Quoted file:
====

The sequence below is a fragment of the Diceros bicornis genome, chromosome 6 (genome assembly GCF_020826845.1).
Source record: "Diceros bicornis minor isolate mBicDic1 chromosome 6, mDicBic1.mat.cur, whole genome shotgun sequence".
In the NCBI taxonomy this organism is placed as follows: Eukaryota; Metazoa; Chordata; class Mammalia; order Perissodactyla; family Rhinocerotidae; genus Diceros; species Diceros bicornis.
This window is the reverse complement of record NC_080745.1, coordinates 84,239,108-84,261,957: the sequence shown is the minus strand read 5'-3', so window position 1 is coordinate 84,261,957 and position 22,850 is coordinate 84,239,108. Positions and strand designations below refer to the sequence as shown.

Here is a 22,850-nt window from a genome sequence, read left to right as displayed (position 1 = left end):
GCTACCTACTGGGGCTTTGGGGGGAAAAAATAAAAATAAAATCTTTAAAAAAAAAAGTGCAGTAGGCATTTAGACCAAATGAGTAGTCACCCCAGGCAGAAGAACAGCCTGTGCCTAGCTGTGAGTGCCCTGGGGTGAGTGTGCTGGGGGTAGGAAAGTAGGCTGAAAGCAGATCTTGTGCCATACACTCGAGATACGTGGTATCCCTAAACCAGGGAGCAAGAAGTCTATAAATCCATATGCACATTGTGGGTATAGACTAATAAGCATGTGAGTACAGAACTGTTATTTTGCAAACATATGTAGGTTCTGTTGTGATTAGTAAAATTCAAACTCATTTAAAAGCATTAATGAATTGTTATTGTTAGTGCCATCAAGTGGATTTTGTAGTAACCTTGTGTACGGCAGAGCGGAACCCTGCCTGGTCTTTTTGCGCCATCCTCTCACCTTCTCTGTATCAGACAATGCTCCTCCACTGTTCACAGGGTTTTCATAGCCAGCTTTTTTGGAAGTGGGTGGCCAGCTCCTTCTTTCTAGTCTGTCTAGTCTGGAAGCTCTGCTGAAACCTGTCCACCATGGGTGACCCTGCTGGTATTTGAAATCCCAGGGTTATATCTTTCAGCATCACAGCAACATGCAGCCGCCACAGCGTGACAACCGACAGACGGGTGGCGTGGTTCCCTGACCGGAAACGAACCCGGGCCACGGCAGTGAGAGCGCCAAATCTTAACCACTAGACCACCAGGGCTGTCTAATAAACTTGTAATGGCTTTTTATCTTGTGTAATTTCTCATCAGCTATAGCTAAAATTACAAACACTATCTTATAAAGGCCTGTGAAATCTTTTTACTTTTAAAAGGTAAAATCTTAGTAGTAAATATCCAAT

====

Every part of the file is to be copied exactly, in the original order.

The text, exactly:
The sequence below is a fragment of the Diceros bicornis genome, chromosome 6 (genome assembly GCF_020826845.1).
Source record: "Diceros bicornis minor isolate mBicDic1 chromosome 6, mDicBic1.mat.cur, whole genome shotgun sequence".
In the NCBI taxonomy this organism is placed as follows: Eukaryota; Metazoa; Chordata; class Mammalia; order Perissodactyla; family Rhinocerotidae; genus Diceros; species Diceros bicornis.
This window is the reverse complement of record NC_080745.1, coordinates 84,239,108-84,261,957: the sequence shown is the minus strand read 5'-3', so window position 1 is coordinate 84,261,957 and position 22,850 is coordinate 84,239,108. Positions and strand designations below refer to the sequence as shown.

Here is a 22,850-nt window from a genome sequence, read left to right as displayed (position 1 = left end):
GCTACCTACTGGGGCTTTGGGGGGAAAAAATAAAAATAAAATCTTTAAAAAAAAAAGTGCAGTAGGCATTTAGACCAAATGAGTAGTCACCCCAGGCAGAAGAACAGCCTGTGCCTAGCTGTGAGTGCCCTGGGGTGAGTGTGCTGGGGGTAGGAAAGTAGGCTGAAAGCAGATCTTGTGCCATACACTCGAGATACGTGGTATCCCTAAACCAGGGAGCAAGAAGTCTATAAATCCATATGCACATTGTGGGTATAGACTAATAAGCATGTGAGTACAGAACTGTTATTTTGCAAACATATGTAGGTTCTGTTGTGATTAGTAAAATTCAAACTCATTTAAAAGCATTAATGAATTGTTATTGTTAGTGCCATCAAGTGGATTTTGTAGTAACCTTGTGTACGGCAGAGCGGAACCCTGCCTGGTCTTTTTGCGCCATCCTCTCACCTTCTCTGTATCAGACAATGCTCCTCCACTGTTCACAGGGTTTTCATAGCCAGCTTTTTTGGAAGTGGGTGGCCAGCTCCTTCTTTCTAGTCTGTCTAGTCTGGAAGCTCTGCTGAAACCTGTCCACCATGGGTGACCCTGCTGGTATTTGAAATCCCAGGGTTATATCTTTCAGCATCACAGCAACATGCAGCCGCCACAGCGTGACAACCGACAGACGGGTGGCGTGGTTCCCTGACCGGAAACGAACCCGGGCCACGGCAGTGAGAGCGCCAAATCTTAACCACTAGACCACCAGGGCTGTCTAATAAACTTGTAATGGCTTTTTATCTTGTGTAATTTCTCATCAGCTATAGCTAAAATTACAAACACTATCTTATAAAGGCCTGTGAAATCTTTTTACTTTTAAAAGGTAAAATCTTAGTAGTAAATATCCAAT